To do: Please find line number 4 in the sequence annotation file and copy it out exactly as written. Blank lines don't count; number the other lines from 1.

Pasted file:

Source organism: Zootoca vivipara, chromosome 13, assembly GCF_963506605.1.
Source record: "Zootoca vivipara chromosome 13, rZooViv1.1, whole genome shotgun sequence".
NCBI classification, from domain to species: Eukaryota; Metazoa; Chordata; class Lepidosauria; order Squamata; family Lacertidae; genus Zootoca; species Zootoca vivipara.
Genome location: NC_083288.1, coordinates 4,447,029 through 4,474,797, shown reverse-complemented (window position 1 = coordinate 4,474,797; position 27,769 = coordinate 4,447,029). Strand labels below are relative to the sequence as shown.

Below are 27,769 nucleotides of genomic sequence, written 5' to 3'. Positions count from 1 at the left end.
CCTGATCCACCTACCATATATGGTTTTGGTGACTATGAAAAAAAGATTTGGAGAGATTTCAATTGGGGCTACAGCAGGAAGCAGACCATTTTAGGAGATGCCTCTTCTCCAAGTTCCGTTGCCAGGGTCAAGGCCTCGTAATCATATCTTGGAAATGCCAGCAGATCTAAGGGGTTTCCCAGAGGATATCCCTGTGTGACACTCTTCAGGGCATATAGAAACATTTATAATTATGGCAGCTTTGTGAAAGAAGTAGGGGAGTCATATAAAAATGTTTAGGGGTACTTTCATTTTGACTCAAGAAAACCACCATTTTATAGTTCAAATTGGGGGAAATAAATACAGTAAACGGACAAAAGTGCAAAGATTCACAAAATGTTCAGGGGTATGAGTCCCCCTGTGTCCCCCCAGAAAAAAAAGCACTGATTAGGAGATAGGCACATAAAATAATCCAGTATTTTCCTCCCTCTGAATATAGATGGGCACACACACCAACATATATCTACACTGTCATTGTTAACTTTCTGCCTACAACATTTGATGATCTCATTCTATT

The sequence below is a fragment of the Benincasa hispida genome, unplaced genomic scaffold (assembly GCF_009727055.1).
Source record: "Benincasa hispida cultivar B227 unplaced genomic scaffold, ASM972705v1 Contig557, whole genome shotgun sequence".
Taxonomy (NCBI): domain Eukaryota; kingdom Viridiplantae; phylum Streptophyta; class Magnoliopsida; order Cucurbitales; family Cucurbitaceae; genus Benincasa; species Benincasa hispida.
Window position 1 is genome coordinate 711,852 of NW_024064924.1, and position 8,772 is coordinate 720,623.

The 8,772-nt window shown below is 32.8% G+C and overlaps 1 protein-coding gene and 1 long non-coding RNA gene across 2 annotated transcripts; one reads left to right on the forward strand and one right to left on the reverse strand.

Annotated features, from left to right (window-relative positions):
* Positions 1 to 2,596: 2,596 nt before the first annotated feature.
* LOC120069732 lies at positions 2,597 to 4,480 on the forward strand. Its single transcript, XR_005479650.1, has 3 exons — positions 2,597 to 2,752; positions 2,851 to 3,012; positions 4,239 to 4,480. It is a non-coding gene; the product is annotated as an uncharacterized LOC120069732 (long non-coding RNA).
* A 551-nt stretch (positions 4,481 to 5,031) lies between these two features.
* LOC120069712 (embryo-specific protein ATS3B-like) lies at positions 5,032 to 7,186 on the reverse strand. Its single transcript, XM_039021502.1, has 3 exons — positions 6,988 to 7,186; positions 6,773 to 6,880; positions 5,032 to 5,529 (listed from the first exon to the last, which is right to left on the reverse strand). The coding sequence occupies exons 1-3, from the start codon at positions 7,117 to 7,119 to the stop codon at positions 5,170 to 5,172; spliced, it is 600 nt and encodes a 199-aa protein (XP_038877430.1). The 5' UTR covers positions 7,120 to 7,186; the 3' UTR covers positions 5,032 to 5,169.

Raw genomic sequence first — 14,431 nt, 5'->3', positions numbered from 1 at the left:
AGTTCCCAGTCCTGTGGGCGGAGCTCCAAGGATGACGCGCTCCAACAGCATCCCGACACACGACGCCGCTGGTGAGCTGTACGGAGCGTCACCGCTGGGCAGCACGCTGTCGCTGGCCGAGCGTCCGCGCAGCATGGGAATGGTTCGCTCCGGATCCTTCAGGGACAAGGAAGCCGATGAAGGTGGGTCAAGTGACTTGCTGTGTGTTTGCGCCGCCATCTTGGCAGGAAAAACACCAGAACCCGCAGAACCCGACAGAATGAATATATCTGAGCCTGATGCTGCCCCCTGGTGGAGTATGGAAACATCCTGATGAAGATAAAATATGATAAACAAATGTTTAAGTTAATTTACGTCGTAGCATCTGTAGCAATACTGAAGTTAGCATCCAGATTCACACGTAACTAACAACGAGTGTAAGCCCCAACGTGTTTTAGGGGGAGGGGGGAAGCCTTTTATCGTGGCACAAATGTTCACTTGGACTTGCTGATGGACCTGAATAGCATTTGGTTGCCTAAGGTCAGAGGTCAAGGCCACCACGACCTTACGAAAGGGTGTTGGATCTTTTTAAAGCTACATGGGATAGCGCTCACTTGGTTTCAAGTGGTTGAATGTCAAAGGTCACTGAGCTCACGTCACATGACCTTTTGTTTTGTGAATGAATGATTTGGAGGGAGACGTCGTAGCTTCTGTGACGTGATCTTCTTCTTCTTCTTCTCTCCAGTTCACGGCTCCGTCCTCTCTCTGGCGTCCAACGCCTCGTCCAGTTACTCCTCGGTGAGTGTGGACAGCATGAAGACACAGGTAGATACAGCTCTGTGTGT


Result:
Genome location: NC_083288.1, coordinates 4,447,029 through 4,474,797, shown reverse-complemented (window position 1 = coordinate 4,474,797; position 27,769 = coordinate 4,447,029). Strand labels below are relative to the sequence as shown.